Cave Dwelling in Cappadocia
By David Abel | Globe Staff | 9/03/2003
CAPPADOCIA, Turkey - When I arrived around dawn at the bus station, after a long, sleepless trip from Istanbul, I had little strength to fuss over a hotel. I just wanted a bed, a place to rest my head, where I could lie horizontal for a few uninterrupted hours.
The night before, I had read about a few pensions in my guidebook. They seemed just right - not too expensive and funky - and they were caves.
That's right: I wanted to stay in a cave. It's the thing to do in Cappadocia, a lush valley in central Turkey shaped by a volcanic eruption 10 million years ago. So I circled a few recommended caves. And in the morning, I would set off to what seemed to be the most appealing one.
Shortly after arriving, I hoisted my heavy backpack onto an old van and left the station with a few tourists to find a place called the "Tuna Caves Pension."
We never made it there.
On the way, we stopped at another hotel, which the driver and other tourists described as cozier than the cave I had dog-eared.
It didn't take more than a quick glance to realize it wasn't quite the funky habitation I had in mind: It was dank, musty, and definitely uninviting. As groggy as I felt, I started thinking I would rather sleep on another bus than in some bat-infested, moldy cave.
After inspecting the craggy interior of one room, I met a couple who had spent the previous night at a newly built hotel a few miles away, on a hill overlooking the valley. They raved about it. The views, they said, were to die for; the food was unparalleled. It was a five-star hotel, they said, and the best part was the price. Courtesy of the War on Terror, and of the recent routing of Saddam Hussein's military in Iraq, the place was empty. And the price had plummeted to just $45 a night.
That last part really got my attention.
So I climbed back into the van and told the driver I had changed my mind. I wanted to go to this place on the hill, in Uchisar, called the Museum Hotel.
To say the least, I don't typically stay in five-star hotels. I'm the kind of guy who prefers to go camping or stay in a hostel than pay to sleep in some overpriced inn. But I have to say, without a doubt, this was the best decision I had made throughout my 10 days in Turkey. I knew that the moment I arrived.
If anything, the couple had underplayed the beauty. In the distance, from the top of the hill, I could see the entire valley, the mahogany-colored canyons, the bizarrely goopy rock formations, the massive volcano at the edge of the horizon. The air was even different: A cool breeze banished the heat stifling much of the valley.
It was as if I had suddenly walked into another universe. After an all-night bus trip squirming in an uncomfortable seat, it was as though I had become royalty, for just $45.
I mentioned my hunger and the concierge had my dirty, sweat-stained backpack taken to my room. A bellhop escorted me to the patio, which overlooked all the grandeur of Cappadocia. Then they prepared to feed me.
In minutes, a legion of traditionally dressed waiters and waitresses set a table, poured me apple tea, and served a meal of chicken and rice. For someone used to scrubbing his own dishes, it took some time to get used to the staff hovering over me as I ate, replacing my fork between bites. It didn't take too much time, however, and I feel comfortable saying it was one of the best lunches I've ever had.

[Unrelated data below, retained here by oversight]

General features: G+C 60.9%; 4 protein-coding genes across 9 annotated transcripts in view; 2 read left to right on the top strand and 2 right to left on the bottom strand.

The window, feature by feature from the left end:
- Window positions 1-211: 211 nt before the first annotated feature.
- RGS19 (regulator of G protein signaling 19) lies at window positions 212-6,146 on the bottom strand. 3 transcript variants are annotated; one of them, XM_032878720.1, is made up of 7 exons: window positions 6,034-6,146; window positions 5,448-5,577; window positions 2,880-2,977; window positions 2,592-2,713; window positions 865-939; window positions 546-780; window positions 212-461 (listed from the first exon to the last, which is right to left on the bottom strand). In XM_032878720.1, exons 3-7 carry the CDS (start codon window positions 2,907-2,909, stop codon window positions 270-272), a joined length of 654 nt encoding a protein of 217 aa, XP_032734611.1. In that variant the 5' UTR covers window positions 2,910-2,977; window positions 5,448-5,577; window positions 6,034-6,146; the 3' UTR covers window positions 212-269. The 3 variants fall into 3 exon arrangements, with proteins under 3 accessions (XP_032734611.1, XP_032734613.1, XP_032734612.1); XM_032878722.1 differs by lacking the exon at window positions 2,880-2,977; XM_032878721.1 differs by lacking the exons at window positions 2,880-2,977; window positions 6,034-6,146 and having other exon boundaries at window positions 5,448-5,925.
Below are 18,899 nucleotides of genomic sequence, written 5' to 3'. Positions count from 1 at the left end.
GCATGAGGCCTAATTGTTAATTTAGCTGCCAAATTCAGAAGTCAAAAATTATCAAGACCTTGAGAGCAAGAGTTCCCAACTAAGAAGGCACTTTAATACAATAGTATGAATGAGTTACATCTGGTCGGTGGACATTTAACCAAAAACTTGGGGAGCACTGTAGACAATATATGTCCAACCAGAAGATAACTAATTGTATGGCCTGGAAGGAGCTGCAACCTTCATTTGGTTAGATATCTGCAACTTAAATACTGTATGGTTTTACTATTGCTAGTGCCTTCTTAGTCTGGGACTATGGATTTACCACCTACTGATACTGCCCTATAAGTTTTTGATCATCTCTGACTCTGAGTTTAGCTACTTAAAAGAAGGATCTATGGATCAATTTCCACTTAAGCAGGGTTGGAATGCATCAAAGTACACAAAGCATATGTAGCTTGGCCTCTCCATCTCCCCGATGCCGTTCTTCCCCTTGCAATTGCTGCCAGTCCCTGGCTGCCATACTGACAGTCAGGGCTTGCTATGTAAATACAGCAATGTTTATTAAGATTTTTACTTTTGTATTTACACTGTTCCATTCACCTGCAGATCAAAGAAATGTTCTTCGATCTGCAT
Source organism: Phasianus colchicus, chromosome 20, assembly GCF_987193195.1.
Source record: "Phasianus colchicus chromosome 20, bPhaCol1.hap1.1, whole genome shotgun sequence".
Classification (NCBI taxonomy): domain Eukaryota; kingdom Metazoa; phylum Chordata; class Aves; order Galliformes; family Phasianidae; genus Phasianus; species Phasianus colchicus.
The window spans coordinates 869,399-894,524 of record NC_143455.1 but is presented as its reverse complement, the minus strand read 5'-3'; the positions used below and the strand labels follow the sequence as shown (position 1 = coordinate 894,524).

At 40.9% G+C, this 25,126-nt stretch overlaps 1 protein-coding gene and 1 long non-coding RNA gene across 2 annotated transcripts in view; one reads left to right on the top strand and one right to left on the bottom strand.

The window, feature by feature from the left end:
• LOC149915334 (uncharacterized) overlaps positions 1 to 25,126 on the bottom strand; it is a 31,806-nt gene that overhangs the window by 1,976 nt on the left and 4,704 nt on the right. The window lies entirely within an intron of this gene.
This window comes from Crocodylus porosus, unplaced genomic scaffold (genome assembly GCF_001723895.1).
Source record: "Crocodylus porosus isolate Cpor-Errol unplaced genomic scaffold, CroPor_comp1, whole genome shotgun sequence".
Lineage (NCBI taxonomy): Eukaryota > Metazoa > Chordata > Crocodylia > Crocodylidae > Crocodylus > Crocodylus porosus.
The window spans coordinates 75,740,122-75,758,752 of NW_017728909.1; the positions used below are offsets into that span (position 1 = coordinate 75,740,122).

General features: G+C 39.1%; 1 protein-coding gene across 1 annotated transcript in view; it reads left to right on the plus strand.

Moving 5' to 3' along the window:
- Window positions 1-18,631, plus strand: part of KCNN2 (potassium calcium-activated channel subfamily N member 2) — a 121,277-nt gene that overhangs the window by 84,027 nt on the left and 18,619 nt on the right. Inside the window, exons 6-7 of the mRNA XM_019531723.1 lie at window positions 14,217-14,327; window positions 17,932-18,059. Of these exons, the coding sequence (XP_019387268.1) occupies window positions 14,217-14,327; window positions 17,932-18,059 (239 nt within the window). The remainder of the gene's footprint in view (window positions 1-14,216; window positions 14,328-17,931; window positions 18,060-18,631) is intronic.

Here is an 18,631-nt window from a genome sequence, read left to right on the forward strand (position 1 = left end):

Still, it was nothing compared with breakfast and dinner. Breakfast included a buffet of fresh juices, recently harvested olives, a variety of feta cheeses, fruits, pastries, and just about anything I could have desired. Dinner included fresh salads; crusty, feta-filled hors d'oeuvres; large, meticulously prepared entrees; and desserts so good they defy adjectives.
Yet the part that made it worth it was the room.
A cave built into the side of a hill,my room didn't have any right angles. But it wasn't anything like the cave I had seen earlier. It had satellite TV, a king-sized bed with silk-smooth sheets, and a marble bath with Jacuzzi. There were also elegant paintings and other pricey pieces of art on the walls (thus giving the hotel its name), irregularly shaped windows that looked out on the valley, and an untold number of small perks - everything from a comfy robe and soft slippers to Turkish carpets lining the floor to a bottle of wine.
In short, and this only slightly runs the risk of exaggeration, it seemed the way one might imagine heaven. And I say that without having entered the pool, which was under construction when I visited in June.
Drifting off to sleep that night, I curled up in the smooth sheets and my head lay gently on the feathery pillow. I was as far away from the previous night's bus as I could be, and the big bed alone was enough for me to consider staying there for the rest of my trip. And then I started harboring visions of moving in, perhaps taking a job as a bellhop or a window cleaner. And if they let me, I might stay there for the rest of my life.
Unfortunately, that never panned out.
Back home in Boston, back at the job and in my one-bedroom apartment scrubbing dishes and doing my own laundry, I often think about that bed, and the view, and all the meals. It was good to be the king, at least for a while.
David Abel can be reached at firstname.lastname@example.org. Follow him on Twitter @davabel.
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